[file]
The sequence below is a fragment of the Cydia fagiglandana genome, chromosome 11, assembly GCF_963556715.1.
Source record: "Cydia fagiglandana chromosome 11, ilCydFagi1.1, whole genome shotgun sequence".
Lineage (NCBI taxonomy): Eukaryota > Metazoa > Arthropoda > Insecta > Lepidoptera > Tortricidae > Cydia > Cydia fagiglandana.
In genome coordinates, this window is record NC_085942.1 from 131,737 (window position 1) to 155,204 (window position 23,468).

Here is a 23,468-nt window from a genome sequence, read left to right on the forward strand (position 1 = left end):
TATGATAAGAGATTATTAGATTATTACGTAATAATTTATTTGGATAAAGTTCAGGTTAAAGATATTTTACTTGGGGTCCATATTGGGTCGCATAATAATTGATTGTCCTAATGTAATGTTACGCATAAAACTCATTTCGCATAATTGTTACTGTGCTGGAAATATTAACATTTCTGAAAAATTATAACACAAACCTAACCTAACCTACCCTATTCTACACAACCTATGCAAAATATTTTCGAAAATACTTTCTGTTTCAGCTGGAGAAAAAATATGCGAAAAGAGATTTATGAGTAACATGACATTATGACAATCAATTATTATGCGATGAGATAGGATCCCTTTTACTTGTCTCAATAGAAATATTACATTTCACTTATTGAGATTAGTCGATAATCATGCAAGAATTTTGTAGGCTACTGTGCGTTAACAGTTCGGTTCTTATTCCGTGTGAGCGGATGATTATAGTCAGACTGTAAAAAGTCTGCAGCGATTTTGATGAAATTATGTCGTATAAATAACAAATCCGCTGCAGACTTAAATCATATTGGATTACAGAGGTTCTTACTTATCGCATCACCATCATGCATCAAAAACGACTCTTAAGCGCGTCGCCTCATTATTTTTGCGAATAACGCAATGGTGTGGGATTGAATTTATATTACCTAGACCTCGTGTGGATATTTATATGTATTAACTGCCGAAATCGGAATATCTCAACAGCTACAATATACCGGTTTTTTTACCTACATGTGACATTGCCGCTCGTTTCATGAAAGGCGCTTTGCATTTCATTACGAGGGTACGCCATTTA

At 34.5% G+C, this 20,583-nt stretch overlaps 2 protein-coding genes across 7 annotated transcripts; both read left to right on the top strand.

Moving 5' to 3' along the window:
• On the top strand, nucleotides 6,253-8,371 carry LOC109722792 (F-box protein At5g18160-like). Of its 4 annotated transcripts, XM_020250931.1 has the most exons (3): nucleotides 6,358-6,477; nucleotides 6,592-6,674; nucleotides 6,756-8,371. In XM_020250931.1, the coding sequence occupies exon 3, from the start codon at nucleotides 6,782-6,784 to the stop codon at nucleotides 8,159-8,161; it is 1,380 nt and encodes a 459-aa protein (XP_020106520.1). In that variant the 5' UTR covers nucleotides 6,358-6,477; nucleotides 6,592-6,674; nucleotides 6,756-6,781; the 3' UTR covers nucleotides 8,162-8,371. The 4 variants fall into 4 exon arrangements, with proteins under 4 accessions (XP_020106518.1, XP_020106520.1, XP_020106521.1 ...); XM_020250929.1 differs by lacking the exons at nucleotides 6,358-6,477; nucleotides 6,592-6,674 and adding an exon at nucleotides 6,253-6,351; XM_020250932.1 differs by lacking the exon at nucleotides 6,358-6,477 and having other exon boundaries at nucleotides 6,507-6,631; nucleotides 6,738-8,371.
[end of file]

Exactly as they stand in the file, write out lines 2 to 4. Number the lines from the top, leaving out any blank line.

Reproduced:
Source record: "Cydia fagiglandana chromosome 11, ilCydFagi1.1, whole genome shotgun sequence".
Lineage (NCBI taxonomy): Eukaryota > Metazoa > Arthropoda > Insecta > Lepidoptera > Tortricidae > Cydia > Cydia fagiglandana.
In genome coordinates, this window is record NC_085942.1 from 131,737 (window position 1) to 155,204 (window position 23,468).